[FIGURE 1 OMITTED]

In this article, an alternative easy-to-use method to measure rectangularity, ellipticity, and orientation is proposed. This is a variant of the rectangular discrepancy measure [R'.sub.D] of Rosin (1999, 2003) and can be fully implemented using the built-in functions of standard GIS software. In addition, a rectangularity vs. ellipticity index (REi) is derived from the measures of rectangularity and ellipticity.

Here, this method is applied to the case study of oriented lakes in the Bolivian Amazon using ArcGis[R] 10. Many of these lakes have been noted for their rectangular shape and markedly uniform SW-NE orientation.

Although they vary considerably in size, they are characterized by being very shallow, usually less than 2 m deep, and having a flat bottom. Many different mechanisms have been proposed for their formation, including scouring caused by large-scale flooding (Campbell, Frailey, and Arellano 1985); paleo deflation (Clapperton 1993); human agency (Belmonte and Barba 2011); and combined paleo deflation and wind/wave action (Dumont and Fournier 1994; Langstroth 1996). However, the most accepted hypothesis to date is that of tectonic control, as proposed by Plafker almost 50 years ago (Allenby 1988; Gonzales and Aydin 2008; Plafker 1964, 1974; Price 1968). According to Plafker, the lakes' rectangular shape results from the propagation of bedrock fractures through unconsolidated sediments. This tectonic model has been recently challenged by Lombardo and Veit (2014) who found that at least the three rectangular and oriented lakes studied were not formed by tectonic displacements. Despite the fact that the rectangularity of these lakes has been greatly stressed, many of them are, in fact, elliptical. According to Plafker, lakes form as rectangles but become more elliptical because of wave action against the shores. The impact of wave action should be more evident in the case of larger lakes where wave action is stronger, assuming that there is no correlation between size and time of lake formation. To test this hypothesis, we need to assess whether there is a relation between lake size and its rectangularity/ellipticity.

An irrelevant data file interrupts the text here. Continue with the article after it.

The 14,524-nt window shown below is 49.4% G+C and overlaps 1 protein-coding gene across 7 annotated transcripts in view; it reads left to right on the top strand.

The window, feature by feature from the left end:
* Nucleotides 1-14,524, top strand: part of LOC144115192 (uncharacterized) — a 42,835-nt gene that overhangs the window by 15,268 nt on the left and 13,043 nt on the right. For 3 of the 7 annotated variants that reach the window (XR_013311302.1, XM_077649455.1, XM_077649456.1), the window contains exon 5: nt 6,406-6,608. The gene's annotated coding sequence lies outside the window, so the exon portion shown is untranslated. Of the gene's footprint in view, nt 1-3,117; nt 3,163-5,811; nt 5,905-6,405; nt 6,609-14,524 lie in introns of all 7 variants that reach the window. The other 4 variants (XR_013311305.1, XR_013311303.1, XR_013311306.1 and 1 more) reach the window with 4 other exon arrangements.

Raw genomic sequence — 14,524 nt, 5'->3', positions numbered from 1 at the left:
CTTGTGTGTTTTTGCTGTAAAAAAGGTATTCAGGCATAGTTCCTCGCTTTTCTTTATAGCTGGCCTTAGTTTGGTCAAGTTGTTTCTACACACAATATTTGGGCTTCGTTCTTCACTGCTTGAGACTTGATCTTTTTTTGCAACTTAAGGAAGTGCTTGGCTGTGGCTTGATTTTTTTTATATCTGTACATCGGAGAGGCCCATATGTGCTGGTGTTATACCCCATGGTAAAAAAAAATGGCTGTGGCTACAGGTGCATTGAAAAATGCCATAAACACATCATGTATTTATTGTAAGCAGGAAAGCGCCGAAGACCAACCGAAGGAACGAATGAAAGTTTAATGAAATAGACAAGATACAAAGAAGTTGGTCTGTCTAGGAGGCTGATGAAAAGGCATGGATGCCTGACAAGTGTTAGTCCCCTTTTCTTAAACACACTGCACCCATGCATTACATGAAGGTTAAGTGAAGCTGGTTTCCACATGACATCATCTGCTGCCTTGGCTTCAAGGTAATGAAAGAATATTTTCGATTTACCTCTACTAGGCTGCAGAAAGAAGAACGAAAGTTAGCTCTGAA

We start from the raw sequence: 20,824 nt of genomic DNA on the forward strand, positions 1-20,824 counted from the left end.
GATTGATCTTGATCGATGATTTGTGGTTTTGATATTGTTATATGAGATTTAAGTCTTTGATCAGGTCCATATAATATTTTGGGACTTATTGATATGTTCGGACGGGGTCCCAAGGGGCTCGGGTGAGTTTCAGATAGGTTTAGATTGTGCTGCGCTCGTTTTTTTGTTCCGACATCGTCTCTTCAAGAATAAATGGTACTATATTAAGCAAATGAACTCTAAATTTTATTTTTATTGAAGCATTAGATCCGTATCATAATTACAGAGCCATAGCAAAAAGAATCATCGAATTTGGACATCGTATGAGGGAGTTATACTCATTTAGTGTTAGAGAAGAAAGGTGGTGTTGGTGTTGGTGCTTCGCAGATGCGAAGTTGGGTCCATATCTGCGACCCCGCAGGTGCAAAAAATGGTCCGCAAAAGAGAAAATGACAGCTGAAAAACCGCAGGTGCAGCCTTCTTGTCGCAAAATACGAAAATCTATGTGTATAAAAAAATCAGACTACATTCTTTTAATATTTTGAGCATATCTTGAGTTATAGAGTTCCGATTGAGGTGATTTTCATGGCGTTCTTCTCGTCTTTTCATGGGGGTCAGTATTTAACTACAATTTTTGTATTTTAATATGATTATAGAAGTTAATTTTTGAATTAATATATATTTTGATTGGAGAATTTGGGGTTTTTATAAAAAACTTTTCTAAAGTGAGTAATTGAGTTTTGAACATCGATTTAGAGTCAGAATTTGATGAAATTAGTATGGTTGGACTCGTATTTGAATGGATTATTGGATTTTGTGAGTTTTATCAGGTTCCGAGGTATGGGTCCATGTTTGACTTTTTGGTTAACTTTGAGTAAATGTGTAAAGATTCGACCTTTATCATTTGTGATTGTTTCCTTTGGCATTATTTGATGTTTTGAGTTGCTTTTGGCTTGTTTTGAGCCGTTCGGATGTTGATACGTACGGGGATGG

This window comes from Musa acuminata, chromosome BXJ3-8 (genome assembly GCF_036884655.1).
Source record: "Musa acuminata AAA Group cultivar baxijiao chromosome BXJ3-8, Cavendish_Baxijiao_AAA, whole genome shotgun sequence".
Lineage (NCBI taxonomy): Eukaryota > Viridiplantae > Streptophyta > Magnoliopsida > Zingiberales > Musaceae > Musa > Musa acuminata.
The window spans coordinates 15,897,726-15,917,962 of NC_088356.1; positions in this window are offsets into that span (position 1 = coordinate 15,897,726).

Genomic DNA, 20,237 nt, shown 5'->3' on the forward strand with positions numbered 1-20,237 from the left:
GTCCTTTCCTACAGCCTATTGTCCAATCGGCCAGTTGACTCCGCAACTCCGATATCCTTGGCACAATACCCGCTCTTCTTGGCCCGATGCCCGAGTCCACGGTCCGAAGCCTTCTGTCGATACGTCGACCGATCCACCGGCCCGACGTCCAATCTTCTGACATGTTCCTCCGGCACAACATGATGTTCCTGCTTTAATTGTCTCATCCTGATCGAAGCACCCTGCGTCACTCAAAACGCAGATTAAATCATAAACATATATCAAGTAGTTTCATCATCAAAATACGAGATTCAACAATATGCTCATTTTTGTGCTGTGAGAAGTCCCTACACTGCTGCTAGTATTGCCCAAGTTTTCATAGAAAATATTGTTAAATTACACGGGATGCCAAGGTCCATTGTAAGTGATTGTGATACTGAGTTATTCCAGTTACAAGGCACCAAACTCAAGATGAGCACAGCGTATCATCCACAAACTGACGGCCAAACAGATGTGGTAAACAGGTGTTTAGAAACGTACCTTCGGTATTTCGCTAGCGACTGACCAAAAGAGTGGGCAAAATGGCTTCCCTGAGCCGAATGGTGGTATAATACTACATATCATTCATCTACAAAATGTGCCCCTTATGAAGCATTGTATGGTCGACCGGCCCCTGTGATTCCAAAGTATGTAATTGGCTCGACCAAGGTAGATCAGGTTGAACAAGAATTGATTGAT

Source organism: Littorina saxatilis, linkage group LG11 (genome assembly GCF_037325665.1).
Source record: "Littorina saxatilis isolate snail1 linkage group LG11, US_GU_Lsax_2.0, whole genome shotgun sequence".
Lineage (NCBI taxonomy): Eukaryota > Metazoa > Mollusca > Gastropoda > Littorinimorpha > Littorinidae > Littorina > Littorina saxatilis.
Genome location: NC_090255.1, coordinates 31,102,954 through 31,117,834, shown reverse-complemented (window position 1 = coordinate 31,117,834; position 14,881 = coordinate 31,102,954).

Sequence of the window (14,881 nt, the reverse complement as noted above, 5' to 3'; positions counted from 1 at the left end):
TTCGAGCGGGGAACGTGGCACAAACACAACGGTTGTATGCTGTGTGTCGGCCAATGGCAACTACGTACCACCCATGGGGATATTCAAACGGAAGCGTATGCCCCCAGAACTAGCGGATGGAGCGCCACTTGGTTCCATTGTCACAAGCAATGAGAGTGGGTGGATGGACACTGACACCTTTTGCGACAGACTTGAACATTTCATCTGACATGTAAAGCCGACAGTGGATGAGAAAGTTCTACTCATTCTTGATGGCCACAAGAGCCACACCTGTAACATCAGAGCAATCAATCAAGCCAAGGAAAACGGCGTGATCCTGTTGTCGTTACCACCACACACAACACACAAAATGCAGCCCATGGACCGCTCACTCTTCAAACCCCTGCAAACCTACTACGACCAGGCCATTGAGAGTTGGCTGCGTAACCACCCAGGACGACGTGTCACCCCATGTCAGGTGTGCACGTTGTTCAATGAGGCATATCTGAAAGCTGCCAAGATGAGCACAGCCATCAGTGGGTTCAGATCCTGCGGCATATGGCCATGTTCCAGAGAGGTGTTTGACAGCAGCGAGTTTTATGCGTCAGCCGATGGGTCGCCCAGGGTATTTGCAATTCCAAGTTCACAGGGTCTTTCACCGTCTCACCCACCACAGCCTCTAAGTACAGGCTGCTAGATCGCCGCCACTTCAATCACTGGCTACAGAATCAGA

New methods to measure rectangularity (R), ellipticity (E), orientation (O), and REi are here developed and used to unveil underlying patterns and to explore the relation between lake size and its rectangularity/ellipticity to test the Plafker's hypothesis of wave action. Results are compared with those obtained using previously proposed methods (Rosin 1999, 2003; Cote and Burn 2002).

Rectangularity (R), ellipticity (E) orientation (O), and rectangularity vs. ellipticity index REi

Rectangularity R is here defined as the highest value between D and D':

R = max[D,D]: D = 1 - [2(A - [A.sub.cBFE])/A]; D' = 1 - [2(A - [A.sub.cMBR])/A] (1)

where A is the area of the lake, [A.sub.cBFE] is the clip between the lake and the best fitting rectangle (BFR) oriented as the major axis of the BFE, and [A.sub.cMBR] is the clip between the lake and the BFR oriented as the MBR. R is a variant of Rosin's discrepancy method ([R'.sub.D]) (Rosin 1999, 2003). Rosin's [R.sub.D] calculates the normalized positive and negative differences between the lake and its BFR:

[R.sub.D] = 1 - [[[A.sub.1] + [A.sub.3] - 2[A.sub.2]]/[A.sub.3]] (2)

where [A.sub.1] is the lake area, A2 is the clipped area, and [A.sub.3] is the area of the BFR. The BFR is the best rectangular approximation of the lake's shape. As the BFR is estimated using the BFE, which is prone to error in the case of compact shapes (Figure la), [R.sub.D] is not always reliable. Rosin (1999) suggests to measure the value of [R.sub.D] for both the estimated orientation given by the major axis of the BFE and its 45[degrees] offset ([R.sub.D45]). The highest value between [R.sub.D] and [R.sub.D45] is then retained as [R'.sub.D].